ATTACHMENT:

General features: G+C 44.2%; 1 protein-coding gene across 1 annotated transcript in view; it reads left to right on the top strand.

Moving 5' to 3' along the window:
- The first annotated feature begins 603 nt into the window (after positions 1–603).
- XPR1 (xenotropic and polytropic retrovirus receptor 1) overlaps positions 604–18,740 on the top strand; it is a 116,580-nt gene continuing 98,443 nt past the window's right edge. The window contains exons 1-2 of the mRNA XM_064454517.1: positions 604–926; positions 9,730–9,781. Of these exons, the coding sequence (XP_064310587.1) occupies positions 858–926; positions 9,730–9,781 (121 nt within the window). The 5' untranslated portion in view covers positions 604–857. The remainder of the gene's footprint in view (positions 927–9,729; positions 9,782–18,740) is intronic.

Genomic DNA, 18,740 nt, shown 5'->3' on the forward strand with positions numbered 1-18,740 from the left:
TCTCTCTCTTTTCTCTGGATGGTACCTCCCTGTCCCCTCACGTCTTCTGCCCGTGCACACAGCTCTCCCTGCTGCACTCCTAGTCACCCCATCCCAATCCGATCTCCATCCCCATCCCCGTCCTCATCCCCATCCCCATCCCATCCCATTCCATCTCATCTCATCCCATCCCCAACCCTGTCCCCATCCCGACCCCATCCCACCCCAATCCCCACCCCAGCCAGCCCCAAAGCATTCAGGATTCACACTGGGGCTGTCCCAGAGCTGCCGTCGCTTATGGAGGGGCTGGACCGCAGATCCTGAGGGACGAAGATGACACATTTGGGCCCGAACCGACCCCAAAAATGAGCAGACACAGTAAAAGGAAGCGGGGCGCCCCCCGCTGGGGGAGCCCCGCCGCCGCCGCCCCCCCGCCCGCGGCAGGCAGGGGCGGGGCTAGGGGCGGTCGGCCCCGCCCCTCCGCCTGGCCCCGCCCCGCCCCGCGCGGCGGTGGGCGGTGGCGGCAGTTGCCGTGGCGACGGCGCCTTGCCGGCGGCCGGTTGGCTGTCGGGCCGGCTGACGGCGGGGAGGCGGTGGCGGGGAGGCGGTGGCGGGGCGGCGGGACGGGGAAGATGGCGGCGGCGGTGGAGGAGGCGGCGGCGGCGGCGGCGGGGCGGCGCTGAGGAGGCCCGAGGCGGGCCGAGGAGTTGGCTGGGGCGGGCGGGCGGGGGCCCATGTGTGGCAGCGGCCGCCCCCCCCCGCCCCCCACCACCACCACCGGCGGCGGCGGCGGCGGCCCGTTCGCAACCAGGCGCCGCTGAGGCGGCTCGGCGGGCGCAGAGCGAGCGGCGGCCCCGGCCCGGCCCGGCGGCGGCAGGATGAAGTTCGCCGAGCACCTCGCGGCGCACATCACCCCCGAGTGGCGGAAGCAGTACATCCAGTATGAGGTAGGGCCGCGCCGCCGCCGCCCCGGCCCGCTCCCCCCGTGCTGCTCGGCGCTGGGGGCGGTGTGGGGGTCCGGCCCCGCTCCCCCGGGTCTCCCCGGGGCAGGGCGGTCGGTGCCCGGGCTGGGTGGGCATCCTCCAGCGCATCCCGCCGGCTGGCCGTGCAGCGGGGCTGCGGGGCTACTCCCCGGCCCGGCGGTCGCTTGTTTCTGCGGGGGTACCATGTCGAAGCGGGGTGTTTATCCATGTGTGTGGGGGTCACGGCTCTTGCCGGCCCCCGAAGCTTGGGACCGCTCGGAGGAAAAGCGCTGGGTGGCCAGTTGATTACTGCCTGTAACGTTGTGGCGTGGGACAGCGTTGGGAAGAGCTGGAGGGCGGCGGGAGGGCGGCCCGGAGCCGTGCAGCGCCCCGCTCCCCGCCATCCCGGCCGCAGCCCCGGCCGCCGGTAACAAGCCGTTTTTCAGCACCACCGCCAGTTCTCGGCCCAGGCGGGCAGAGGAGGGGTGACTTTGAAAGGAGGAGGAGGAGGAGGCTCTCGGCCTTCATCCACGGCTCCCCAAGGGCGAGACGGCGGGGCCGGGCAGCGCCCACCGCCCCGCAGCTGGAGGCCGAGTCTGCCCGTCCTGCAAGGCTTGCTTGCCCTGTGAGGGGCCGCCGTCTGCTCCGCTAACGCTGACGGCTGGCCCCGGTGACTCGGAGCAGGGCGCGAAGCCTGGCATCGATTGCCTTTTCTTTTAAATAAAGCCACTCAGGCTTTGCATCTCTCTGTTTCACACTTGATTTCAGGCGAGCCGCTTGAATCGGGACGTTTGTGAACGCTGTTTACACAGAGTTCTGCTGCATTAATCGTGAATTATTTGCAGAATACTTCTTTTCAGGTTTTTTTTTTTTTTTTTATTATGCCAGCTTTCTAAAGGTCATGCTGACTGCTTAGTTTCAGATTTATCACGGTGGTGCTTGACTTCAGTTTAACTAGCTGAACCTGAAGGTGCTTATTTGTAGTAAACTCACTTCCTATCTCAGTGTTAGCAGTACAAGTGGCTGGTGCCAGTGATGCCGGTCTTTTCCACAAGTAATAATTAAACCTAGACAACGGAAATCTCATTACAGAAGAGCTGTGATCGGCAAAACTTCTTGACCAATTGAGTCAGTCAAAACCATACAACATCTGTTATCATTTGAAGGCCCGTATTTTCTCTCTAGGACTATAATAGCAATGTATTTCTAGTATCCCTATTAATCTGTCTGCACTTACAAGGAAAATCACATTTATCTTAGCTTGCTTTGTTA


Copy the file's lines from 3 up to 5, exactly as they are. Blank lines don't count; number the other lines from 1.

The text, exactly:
- The first annotated feature begins 603 nt into the window (after positions 1–603).
- XPR1 (xenotropic and polytropic retrovirus receptor 1) overlaps positions 604–18,740 on the top strand; it is a 116,580-nt gene continuing 98,443 nt past the window's right edge. The window contains exons 1-2 of the mRNA XM_064454517.1: positions 604–926; positions 9,730–9,781. Of these exons, the coding sequence (XP_064310587.1) occupies positions 858–926; positions 9,730–9,781 (121 nt within the window). The 5' untranslated portion in view covers positions 604–857. The remainder of the gene's footprint in view (positions 927–9,729; positions 9,782–18,740) is intronic.

Genomic DNA, 18,740 nt, shown 5'->3' on the forward strand with positions numbered 1-18,740 from the left: